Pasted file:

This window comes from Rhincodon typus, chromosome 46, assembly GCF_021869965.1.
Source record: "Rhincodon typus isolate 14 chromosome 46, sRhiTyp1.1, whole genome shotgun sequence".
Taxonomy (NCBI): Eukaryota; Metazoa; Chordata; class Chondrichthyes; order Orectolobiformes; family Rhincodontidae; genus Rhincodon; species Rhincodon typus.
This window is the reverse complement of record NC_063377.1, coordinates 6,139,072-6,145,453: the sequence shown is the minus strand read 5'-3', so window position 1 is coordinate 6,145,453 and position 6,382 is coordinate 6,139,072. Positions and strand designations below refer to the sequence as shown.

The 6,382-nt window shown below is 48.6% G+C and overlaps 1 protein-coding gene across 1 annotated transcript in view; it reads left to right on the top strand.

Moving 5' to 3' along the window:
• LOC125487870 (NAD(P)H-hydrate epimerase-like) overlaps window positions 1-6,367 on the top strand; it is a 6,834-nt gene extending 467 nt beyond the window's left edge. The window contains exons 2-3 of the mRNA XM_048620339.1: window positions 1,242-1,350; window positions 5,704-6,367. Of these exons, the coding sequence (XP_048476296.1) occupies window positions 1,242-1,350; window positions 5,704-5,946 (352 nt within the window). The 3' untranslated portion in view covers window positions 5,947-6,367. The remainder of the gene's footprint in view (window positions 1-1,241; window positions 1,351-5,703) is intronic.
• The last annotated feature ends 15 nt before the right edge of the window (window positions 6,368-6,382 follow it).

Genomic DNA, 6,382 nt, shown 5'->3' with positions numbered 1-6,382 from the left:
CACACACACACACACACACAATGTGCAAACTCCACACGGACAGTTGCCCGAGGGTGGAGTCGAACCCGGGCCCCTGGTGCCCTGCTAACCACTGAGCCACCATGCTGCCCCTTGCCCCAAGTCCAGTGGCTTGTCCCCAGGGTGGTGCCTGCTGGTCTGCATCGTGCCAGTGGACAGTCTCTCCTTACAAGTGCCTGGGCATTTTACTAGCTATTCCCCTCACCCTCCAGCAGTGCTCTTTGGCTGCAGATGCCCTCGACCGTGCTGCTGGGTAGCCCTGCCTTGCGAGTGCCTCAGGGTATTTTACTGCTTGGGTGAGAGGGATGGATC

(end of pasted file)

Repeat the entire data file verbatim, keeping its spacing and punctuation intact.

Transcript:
This window comes from Rhincodon typus, chromosome 46, assembly GCF_021869965.1.
Source record: "Rhincodon typus isolate 14 chromosome 46, sRhiTyp1.1, whole genome shotgun sequence".
Taxonomy (NCBI): Eukaryota; Metazoa; Chordata; class Chondrichthyes; order Orectolobiformes; family Rhincodontidae; genus Rhincodon; species Rhincodon typus.
This window is the reverse complement of record NC_063377.1, coordinates 6,139,072-6,145,453: the sequence shown is the minus strand read 5'-3', so window position 1 is coordinate 6,145,453 and position 6,382 is coordinate 6,139,072. Positions and strand designations below refer to the sequence as shown.

The 6,382-nt window shown below is 48.6% G+C and overlaps 1 protein-coding gene across 1 annotated transcript in view; it reads left to right on the top strand.

Moving 5' to 3' along the window:
• LOC125487870 (NAD(P)H-hydrate epimerase-like) overlaps window positions 1-6,367 on the top strand; it is a 6,834-nt gene extending 467 nt beyond the window's left edge. The window contains exons 2-3 of the mRNA XM_048620339.1: window positions 1,242-1,350; window positions 5,704-6,367. Of these exons, the coding sequence (XP_048476296.1) occupies window positions 1,242-1,350; window positions 5,704-5,946 (352 nt within the window). The 3' untranslated portion in view covers window positions 5,947-6,367. The remainder of the gene's footprint in view (window positions 1-1,241; window positions 1,351-5,703) is intronic.
• The last annotated feature ends 15 nt before the right edge of the window (window positions 6,368-6,382 follow it).

Genomic DNA, 6,382 nt, shown 5'->3' with positions numbered 1-6,382 from the left:
CACACACACACACACACACAATGTGCAAACTCCACACGGACAGTTGCCCGAGGGTGGAGTCGAACCCGGGCCCCTGGTGCCCTGCTAACCACTGAGCCACCATGCTGCCCCTTGCCCCAAGTCCAGTGGCTTGTCCCCAGGGTGGTGCCTGCTGGTCTGCATCGTGCCAGTGGACAGTCTCTCCTTACAAGTGCCTGGGCATTTTACTAGCTATTCCCCTCACCCTCCAGCAGTGCTCTTTGGCTGCAGATGCCCTCGACCGTGCTGCTGGGTAGCCCTGCCTTGCGAGTGCCTCAGGGTATTTTACTGCTTGGGTGAGAGGGATGGATC